How to Train Your Dragon: The Hidden World (***1/2) Diminishing Returns

How To Train Your Dragon: The Hidden World – 2019

Written and Directed by Dean DeBois
Starring (Voices) Jay Baruchel, America Ferrera, Cate Blanchett, Craig Ferguson, F. Murray Abraham

In the third and final animation triumph of DeBois, and company, one feels the gift for the eyes quickly becoming torture for the ears. At a certain point, one should be able to do more than sit back, enjoy the astounding visuals, and try to ignore most of the characters.

The third part to the series ends a cohesive journey for Hiccup (Baruchel) and Toothless. They have steadily progressed into leaders of men and dragons. The result is nice in an abstract way. The bad guy is one who specializes in killing Fury dragons (Abraham) brings the entire clan to a heel for those who hire him. The closest think one can compare them to are Stormtrooper Vikings lead by Weasleys from Harry Potter. They are there to be flummoxed by Hiccup and his merry band of complete idiots. Plus Astrid (Ferrera) and Valka (Blanchett), who are given a pass because they actually act like they understand what’s going on, even if they tolerate the nonsense.

So lacking for characters are they, we even see deceased father Stoick (Butler) in a bunch of scenes giving unneeded but sweet background to baby Hiccup.

Hiccup, for his part, is fine. Seeing him develop enough to see his friend as more than just a friendly pet is a nice touch, even if it’s a tad unnecessary to completely say goodbye.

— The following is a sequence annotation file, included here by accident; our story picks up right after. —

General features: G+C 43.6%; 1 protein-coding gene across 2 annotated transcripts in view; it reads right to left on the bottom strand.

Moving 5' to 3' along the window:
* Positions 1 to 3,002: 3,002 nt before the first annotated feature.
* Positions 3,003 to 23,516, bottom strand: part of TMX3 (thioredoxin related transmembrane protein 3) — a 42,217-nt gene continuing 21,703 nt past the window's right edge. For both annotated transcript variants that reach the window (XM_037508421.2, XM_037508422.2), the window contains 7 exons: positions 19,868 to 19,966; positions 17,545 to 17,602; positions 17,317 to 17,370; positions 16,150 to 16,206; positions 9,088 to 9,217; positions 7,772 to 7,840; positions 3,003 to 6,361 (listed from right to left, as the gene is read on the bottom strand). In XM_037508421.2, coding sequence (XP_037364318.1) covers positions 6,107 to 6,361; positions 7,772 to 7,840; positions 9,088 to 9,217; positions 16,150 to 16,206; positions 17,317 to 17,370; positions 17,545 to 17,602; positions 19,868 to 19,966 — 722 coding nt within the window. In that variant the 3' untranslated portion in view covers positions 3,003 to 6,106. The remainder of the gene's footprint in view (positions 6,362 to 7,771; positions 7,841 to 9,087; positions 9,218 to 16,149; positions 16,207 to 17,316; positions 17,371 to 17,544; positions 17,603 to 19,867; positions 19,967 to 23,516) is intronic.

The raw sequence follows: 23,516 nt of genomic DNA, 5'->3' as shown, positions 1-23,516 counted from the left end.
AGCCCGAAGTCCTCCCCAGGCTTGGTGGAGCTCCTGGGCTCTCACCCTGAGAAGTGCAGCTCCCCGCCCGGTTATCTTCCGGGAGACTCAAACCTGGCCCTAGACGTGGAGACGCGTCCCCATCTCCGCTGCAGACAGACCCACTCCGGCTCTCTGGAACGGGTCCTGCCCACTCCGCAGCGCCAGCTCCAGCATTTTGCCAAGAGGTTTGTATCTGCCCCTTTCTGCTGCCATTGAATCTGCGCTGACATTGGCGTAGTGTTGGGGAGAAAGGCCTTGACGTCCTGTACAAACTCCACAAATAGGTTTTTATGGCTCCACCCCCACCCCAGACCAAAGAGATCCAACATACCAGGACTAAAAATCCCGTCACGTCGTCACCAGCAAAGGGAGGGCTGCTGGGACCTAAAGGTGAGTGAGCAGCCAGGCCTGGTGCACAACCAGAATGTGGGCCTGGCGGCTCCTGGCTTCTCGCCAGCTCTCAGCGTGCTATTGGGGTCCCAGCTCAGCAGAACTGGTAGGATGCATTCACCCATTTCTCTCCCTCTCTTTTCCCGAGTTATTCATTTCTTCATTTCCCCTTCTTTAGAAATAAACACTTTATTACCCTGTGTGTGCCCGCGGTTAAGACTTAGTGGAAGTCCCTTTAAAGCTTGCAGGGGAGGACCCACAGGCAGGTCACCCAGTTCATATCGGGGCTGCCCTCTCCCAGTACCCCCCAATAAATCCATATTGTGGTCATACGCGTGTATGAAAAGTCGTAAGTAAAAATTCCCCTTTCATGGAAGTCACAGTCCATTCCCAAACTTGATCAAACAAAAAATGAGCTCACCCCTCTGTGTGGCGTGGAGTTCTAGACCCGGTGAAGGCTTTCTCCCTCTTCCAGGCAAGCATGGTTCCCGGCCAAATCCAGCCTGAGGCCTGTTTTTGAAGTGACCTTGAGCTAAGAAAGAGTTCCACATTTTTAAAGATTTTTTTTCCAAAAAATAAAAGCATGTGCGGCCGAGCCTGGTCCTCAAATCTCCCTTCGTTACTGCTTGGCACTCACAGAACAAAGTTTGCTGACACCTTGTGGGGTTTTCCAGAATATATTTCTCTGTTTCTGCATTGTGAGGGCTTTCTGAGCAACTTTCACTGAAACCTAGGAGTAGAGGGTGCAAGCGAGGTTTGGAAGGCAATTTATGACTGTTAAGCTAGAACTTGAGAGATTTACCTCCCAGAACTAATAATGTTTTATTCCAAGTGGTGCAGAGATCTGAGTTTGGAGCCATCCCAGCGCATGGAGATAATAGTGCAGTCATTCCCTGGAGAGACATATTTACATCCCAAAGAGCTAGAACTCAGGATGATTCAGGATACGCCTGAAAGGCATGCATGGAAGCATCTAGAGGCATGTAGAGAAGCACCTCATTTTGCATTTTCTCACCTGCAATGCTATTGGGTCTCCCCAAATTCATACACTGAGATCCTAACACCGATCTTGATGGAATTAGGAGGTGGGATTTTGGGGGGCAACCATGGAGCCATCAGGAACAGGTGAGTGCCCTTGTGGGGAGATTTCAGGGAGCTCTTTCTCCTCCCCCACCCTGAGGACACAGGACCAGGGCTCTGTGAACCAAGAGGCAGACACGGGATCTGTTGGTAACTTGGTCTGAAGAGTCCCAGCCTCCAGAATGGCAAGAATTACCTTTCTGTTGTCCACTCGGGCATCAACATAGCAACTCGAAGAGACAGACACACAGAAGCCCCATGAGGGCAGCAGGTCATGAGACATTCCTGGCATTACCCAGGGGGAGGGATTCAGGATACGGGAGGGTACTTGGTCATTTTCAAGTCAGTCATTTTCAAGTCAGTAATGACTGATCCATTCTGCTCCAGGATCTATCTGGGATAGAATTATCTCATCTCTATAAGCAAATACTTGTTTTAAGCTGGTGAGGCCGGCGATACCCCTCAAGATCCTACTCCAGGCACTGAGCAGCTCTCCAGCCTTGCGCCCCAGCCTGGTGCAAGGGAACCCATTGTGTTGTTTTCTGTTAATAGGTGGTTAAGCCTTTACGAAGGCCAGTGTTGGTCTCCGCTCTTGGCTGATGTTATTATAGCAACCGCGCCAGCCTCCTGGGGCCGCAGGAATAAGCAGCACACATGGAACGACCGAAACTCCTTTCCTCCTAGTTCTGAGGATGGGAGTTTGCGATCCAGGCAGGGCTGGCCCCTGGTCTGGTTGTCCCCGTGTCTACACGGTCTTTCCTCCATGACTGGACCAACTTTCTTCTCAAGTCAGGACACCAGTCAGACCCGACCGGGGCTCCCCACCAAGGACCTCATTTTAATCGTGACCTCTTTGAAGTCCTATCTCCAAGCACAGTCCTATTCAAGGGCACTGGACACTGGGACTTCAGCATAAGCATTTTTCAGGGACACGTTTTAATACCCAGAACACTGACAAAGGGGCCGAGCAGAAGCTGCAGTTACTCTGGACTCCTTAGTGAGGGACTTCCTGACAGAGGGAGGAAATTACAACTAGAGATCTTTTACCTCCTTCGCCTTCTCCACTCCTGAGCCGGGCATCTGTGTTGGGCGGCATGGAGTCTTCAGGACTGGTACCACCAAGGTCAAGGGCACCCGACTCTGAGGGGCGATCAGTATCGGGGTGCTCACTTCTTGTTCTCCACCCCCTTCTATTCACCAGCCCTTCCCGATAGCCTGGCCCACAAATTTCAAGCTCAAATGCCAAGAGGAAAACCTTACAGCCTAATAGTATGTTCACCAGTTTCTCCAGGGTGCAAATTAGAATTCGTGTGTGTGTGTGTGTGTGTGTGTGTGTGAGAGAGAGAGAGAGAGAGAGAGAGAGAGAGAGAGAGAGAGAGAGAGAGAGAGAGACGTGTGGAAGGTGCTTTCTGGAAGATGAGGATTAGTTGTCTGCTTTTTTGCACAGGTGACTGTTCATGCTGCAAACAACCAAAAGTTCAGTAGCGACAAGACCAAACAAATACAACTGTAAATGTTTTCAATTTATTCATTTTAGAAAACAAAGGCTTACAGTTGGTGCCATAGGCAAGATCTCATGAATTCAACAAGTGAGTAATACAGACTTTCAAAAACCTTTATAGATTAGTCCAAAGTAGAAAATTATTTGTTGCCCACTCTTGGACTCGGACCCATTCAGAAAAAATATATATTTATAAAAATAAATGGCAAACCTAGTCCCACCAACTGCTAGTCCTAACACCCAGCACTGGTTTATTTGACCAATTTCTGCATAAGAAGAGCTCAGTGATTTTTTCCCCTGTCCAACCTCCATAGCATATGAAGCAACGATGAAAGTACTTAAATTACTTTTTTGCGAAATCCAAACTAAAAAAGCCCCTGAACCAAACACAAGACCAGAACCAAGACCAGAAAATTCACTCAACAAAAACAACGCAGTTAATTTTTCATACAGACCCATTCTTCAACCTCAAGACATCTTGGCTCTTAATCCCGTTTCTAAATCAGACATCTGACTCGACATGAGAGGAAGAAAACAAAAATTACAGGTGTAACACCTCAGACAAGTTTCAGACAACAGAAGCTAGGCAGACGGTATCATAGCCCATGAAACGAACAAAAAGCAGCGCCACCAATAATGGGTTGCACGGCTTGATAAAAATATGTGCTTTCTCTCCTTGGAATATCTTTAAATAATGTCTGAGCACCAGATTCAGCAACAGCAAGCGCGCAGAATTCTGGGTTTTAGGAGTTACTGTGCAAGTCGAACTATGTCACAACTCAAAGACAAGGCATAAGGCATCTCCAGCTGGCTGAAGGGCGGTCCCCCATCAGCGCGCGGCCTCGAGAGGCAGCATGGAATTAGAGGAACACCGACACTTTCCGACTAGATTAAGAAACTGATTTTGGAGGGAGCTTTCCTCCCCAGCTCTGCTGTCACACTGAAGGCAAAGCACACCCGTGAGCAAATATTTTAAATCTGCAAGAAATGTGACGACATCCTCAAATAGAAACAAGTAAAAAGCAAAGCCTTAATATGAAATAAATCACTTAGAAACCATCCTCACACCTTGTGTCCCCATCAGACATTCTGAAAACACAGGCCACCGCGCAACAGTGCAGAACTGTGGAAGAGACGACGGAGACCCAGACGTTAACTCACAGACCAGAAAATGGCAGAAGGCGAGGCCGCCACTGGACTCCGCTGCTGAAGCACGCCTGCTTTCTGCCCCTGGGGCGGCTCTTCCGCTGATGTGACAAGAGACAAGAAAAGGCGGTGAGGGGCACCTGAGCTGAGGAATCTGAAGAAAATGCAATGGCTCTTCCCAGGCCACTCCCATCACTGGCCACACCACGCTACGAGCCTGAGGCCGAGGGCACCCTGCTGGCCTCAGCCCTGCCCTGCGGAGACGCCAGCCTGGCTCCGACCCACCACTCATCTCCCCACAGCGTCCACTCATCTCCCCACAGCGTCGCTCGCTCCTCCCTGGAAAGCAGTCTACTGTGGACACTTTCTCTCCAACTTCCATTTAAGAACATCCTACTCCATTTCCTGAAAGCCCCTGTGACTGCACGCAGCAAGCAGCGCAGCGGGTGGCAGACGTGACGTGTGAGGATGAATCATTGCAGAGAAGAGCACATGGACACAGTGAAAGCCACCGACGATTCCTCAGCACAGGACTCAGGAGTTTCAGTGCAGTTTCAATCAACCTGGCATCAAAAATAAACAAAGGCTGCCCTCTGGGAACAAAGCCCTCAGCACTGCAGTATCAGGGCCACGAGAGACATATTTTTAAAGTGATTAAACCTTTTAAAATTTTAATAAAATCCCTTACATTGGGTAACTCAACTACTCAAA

The real treat to this series, as it always has been is the completely magnificent visuals of the dragons in flight, at play, in courtship, etc. Utilizing Roger Deakins throughout the entire trilogy, DeBois has made something more than a cartoon. He’s made a palate of gorgeous scenery. The world is expanded and made beautiful.

Then there are all of the idiots, getting in the way for voice time. They look as bad as they sound, voiced by the somewhat talented Hill, Mintz-Plasse and Kristen Wiig. Their incessant babbling will have you praying for the end to all of it by the time you get to the first act.

What was okay in the first film, when everyone is younger, just is haltingly tragic by the time of the third, when the biggest progression is that one of them pretends to have a beard.

If I could, I would edit out most of the dialogue spoken by anyone but Hiccup, Astrid, Valka, Stoick and Abraham’s Grimmel the Grisly. It would not change the comprehension of the story one bit and it would definitely allow us to enjoy Toothless and his White Fury more. Anyone who owns cats will like this film for their interactions alone.

(***1/2 out of *****)

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